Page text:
For the purpose of controlling the automatic operation of the ice maker through the filling and ice harvesting cycles and for stopping the operation of the ice maker when-sufficient ice is collected in the receptacle 6, there is provided electrical control circuitry including a mold operated switch 43 for controlling the operation of the solenoid valve 44 and an ice limit switch 45 designed to stop the operation of the ice maker when suflicient ice is accumulated in the receptacle 6.

The switch 43 is positioned below the ice mold 12 and includes a switch arm 46 adapted to be engaged by an annular flange 47 when the tray 12 is in its lower or filled position. The normally closed ice limit switch 45 is designed to be opened when the sensing member 38 -member 38 is in its elevated position.

is in its raised position and this is accomplished in the illustrated embodiment of the invention by means of cam surfaces 49 provided on the upper end of the pivot levers 40 which are designed to raise the switch member 50 and open the switch contacts 51 and 52 Whenever the Normally the switch member 50 is biased downwardly so that the contacts 51 and 52 are closed and biased closed by means of a spring 53 carried on the shaft 11 above the member 50.

For energizing the motor 10 upon the freezing of a charge of water in the mold 12, there is provided a thermostat switch 54 also supported on the housing 7. While any suitable thermostatic switch may be used, there is illustrated the usual bulb and bellows type including a sensing bulb or tube 55 positioned closely adjacent the bottom walls of the cavities 22. In this position the sensing bulb or tube 55 is protected or shielded from the circulating cold air passing through air passages 29 and the upper portion of the housing 30 above the mold 12 by the mold and also by the upwardly extending walls 5'6 provided as part of the support 7. When the switch 54 senses a below freezing temperature indicating that the water contained in the mold has frozen, the control circuitry is designed to energize the motor 10 and initiate the ice harvesting cycle.

For a more detailed understanding of the control circuitry and the manner in which it automatically controls the operation of the ice maker, reference is made to FIG- URE 4 of the drawing. As illustrated, the mold operated switch 43 is a double pole switch movable to a first position when the mold is empty and to a second position when the mold is full while the thermostat switch 54 is also a double pole switch movable either to a warm or to cold position as determined by the temperature adjacent the bottom of the ice mold 12. The control circuitry includes a first circuit across the supply lines 57, 58 comprising the switch 43 in its empty position, the solenoid valve 44, the centrifugal ice limit switch 45 and the thermostat switch in its warm position for controlling the energization of the solenoid valve 44. A second circuit for energizing the motor 10 comprises the mold switch 43 in its full position, the motor 10 and the thermostatic switch in its cold position.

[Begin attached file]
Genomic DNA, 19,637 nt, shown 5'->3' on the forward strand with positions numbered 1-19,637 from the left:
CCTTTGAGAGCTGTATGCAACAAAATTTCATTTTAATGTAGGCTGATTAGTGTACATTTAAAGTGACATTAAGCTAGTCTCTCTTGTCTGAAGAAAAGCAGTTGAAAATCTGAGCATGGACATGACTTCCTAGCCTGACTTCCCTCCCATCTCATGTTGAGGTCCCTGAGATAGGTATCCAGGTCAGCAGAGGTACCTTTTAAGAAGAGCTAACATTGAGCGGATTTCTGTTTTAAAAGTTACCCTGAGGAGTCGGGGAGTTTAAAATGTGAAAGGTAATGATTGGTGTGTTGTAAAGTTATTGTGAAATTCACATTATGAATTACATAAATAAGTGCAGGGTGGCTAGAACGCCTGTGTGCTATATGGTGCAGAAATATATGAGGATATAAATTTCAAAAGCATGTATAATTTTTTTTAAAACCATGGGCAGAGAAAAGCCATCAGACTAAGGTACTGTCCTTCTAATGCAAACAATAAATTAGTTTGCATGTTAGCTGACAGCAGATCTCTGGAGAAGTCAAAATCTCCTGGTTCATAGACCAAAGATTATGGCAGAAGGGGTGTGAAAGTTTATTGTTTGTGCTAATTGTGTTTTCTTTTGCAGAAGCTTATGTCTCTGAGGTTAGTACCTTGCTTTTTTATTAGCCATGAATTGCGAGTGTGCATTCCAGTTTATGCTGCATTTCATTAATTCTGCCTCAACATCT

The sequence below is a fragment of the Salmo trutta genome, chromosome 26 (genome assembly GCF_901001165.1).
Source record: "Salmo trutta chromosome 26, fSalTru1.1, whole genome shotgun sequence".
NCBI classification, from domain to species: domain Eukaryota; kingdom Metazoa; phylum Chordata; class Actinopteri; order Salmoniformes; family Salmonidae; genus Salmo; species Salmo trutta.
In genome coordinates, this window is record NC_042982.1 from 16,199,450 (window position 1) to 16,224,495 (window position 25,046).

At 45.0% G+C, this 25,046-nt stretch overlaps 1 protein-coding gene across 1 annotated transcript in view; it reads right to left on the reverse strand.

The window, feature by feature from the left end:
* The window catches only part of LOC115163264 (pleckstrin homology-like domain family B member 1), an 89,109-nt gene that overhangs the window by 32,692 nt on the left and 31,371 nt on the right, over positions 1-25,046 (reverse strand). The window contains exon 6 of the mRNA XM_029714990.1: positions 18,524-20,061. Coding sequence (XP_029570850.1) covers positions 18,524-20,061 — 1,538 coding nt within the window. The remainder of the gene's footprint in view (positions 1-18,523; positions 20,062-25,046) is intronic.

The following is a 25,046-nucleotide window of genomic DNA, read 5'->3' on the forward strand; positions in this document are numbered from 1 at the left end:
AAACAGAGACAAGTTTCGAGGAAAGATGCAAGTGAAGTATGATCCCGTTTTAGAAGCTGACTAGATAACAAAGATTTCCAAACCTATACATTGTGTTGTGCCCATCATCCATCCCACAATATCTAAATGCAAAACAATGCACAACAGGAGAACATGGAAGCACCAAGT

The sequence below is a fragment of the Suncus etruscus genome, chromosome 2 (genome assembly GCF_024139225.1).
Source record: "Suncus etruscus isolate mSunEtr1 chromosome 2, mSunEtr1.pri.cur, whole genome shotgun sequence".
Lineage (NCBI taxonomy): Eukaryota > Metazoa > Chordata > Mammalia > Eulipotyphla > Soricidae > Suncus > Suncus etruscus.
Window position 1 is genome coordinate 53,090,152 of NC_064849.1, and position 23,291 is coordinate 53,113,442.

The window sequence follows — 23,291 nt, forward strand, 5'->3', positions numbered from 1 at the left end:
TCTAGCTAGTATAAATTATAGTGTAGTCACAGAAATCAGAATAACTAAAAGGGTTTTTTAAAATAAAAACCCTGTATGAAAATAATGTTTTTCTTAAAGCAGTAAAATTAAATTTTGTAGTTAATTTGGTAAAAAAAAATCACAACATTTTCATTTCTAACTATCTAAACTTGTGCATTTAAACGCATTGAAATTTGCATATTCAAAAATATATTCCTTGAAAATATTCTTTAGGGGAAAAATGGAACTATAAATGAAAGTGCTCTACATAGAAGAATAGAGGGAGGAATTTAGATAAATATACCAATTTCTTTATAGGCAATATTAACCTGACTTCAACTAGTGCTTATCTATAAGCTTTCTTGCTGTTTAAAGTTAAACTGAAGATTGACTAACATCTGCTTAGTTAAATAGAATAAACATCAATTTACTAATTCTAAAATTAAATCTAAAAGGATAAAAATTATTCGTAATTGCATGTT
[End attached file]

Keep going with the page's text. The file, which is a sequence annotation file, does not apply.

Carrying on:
Assuming that a charge of water has just been introduced into the ice cavities 22, the thermostat 54' will sense the warm temperature of the water in the mold and the thermostat switch will therefore be in its warm position and as the motor 10 is not energized, the centrifugal ice limit switch 45 will be closed. The mold switch however will be in its full position so that the first circuit including the solenoid valve 44 will be open. Sub-freezing air circulated through the housing 30 and in contact with the contents of the mold 12 will gradually cause the Water contained therein to freeze. When the freezing is complete so that the sensing bulb or tube 55 senses a sub-freezing temperature, the thermostat switch 54 will move to its. cold position and, as the mold switch is in its full position, motor 10 will be energized. Rotation of the mold 12 centrifugally discharges the ice pieces from the mold for discharge through the opening 34 into the receptacle 6. As soon as the. ice pieces have been discharged, the mold will be raised by spring 21 to move switch 43 to its empty position. During rotation of the mold the centrifugal switch 45 will be opened and in the event the ice accumulated in the receptacle 6 is suificient to prevent the feeler cup member 38 from returning to its lower position, this switch 45 will be maintained in its open position thereby preventing subsequent energization of the solenoid valve to introduce another charge of Water even though the mold switch is in its empty position. In the event that the amount of ice in the receptacle 6 is insufficient to prevent cup member from dropping and again closing switch 45 as soon as the ice pieces have been discharged from the mold 12,

switches 4-3 and 45 will both be conditioned to energize the solenoid valve upon movement of the thermostat switch to its warm position. This operation of the thermostat switch 54 following a harvesting cycle may take place due to the heat of the motor which is adjacent the sensing bulb 55 or it can be accelerated by providing a heater 59 in heating position relative to bulb 55' connected across the lines 57, 53 whenever the thermostat switch is in its cold position. The heater 59 is designed to accelerate the warming of the sensing bulb 55 which will cause the thermostat switch to move to its warm position. Upon movement of the switch 54 to its warm position, the solenoid valve or first circuit is energized and the valve will remain open to discharge water into the mold until the mold switch moves to its full position. Thereafter, with the tray switch in its full position, the motor circuit will again be energized whenever the thermostat switch moves to its cold position as a result of freezing of the water in the mold cavities 22. The ice maker is then conditioned for the next harvesting cycle.